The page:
Neural processing of auditory and vestibular information plays a crucial role in healthy human communication and balance. This process starts when hair cells transform a mechanical stimulus into a biological signal, and continues as the signal is subsequently transmitted to downstream neural components. We know comparatively little about how information is processed at the next level after hair cells;the primary afferent neurons. This proposal focuses on understanding the relationships among morphology, connectivity, physiology, and development in hair cell afferent neurons. A comprehensive understanding of organization and function is challenging in mammalian afferents due to their inaccessibility and sheer numbers of neurons. In contrast, functional organization of afferents is relatively straightforward to analyze in tractable systems where cell morphology can be visualized in vivo, like the zebrafish lateral line. Zebrafish have quickly established a powerful presence as a model genetic system, which, when combined with their transparency at the larval stage, allows direct observation of afferent connectivity and physiology. Zebrafish display key features of vertebrate hearing and balance circuits, showing similar afferent subtypes and patterns of hair cell connectivity. The goal of the experiments proposed here is to provide an unprecedented, detailed characterization of afferent neurons to understand their role in signal processing more broadly in vertebrate hair cell systems. The intrinsic membrane properties of afferents may be directly related to their somata size or number of hair cells that they contact. This does not seem to be entirely related to their developmental stage, as we have data that suggests that physiology of different cell types is established early on and preserved throughout growth. Furthermore, we will test whether the system is redundantly designed, or has substantial compensatory mechanisms in place, by removing afferent neurons to see their effect on stereotyped motor responses. Without detailed knowledge about how we process information downstream of hair cells we cannot make continued progress towards diagnosing auditory and balance disorders, which have devastating social and health consequences for millions of Americans worldwide.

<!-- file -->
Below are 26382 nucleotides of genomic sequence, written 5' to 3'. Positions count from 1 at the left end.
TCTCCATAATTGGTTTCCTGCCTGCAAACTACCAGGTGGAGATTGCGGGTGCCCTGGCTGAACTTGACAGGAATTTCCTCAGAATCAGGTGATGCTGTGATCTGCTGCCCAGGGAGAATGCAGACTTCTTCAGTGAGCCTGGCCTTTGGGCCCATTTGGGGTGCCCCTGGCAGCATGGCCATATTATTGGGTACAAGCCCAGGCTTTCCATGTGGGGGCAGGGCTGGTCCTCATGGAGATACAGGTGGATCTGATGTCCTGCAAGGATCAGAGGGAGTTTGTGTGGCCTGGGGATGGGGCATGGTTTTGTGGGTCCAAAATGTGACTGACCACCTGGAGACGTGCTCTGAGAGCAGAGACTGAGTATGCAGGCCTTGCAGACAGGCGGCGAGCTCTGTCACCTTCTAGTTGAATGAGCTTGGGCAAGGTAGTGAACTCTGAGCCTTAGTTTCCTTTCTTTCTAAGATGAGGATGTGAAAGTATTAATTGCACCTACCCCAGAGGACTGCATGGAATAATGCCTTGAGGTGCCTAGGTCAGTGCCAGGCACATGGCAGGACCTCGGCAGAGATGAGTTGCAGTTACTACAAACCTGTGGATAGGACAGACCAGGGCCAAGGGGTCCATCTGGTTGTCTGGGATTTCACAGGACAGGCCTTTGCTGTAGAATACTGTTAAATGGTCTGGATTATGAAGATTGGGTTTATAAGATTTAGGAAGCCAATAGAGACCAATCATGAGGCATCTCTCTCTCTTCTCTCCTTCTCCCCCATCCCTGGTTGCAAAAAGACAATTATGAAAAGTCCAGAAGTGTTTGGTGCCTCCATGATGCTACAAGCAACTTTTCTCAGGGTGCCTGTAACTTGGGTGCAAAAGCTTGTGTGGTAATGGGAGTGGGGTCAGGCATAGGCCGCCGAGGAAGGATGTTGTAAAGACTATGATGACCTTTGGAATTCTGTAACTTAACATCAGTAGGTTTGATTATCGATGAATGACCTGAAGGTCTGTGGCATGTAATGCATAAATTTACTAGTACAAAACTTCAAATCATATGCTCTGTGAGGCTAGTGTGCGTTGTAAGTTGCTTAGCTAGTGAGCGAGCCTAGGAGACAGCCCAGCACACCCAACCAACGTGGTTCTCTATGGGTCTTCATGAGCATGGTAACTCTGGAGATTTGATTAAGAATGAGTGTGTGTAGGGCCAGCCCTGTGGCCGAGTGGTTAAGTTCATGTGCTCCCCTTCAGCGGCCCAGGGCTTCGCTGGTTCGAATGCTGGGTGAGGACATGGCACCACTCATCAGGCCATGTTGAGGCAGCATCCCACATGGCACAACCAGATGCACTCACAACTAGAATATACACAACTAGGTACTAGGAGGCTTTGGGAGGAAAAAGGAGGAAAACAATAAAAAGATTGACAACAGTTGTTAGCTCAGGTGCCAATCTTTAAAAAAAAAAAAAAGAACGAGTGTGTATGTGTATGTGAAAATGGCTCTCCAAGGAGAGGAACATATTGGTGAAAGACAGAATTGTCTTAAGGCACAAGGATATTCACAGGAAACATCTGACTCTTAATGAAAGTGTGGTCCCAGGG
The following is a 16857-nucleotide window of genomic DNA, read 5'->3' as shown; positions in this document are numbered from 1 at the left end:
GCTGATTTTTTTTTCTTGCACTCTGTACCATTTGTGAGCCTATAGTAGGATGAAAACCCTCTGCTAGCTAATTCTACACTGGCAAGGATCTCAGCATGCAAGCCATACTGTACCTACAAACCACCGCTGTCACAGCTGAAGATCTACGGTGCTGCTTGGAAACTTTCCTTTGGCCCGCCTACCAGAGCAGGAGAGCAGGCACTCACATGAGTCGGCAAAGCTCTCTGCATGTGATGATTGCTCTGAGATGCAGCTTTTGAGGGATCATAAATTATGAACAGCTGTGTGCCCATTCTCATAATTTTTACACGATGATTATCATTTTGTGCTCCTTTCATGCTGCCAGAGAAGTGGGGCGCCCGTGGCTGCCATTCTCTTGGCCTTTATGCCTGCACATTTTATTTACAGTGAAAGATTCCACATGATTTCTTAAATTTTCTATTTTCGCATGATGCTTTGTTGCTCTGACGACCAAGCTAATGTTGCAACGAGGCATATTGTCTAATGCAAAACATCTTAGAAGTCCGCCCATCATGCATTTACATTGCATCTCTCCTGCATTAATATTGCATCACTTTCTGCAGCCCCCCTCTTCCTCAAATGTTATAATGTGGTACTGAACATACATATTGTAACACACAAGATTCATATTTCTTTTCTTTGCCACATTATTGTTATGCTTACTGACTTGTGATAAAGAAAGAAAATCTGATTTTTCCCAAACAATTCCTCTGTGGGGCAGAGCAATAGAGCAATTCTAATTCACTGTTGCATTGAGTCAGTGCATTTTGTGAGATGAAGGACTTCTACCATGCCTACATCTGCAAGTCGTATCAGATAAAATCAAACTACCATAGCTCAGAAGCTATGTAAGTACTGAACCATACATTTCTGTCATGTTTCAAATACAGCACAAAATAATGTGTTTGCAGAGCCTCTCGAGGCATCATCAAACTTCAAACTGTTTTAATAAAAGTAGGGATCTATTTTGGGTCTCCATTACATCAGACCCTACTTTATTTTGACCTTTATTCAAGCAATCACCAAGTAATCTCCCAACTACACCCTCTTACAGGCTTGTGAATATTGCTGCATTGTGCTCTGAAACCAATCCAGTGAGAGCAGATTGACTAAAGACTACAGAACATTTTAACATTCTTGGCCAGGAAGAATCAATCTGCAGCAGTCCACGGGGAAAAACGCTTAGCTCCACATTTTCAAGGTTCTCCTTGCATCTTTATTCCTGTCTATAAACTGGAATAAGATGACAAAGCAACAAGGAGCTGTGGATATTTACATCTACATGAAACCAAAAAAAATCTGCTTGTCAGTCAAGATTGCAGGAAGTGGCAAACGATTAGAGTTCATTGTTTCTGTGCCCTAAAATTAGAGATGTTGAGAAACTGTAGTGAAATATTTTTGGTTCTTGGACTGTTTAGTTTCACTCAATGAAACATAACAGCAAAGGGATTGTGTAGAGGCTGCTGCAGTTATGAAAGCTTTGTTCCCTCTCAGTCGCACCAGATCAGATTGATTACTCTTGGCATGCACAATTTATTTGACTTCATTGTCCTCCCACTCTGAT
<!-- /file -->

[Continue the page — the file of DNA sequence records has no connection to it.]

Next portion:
Healthy hearing and balance depends critically on the normal processing of information received by hair cells in our inner ear. Hair cells directly contact afferent neurons, which provide the first site for potential signal integration. We will provide the first comprehensive analysis of afferent neurons with the goal of understanding how the neural code is shaped by components of the auditory and vestibular pathway that are downstream of hair cell receptors. Understanding the basic biology of how normal hair cell systems function is essential for continued progress towards diagnosing and treating hearing and balance disorders, which have devastating social and health consequences for millions of Americans worldwide.
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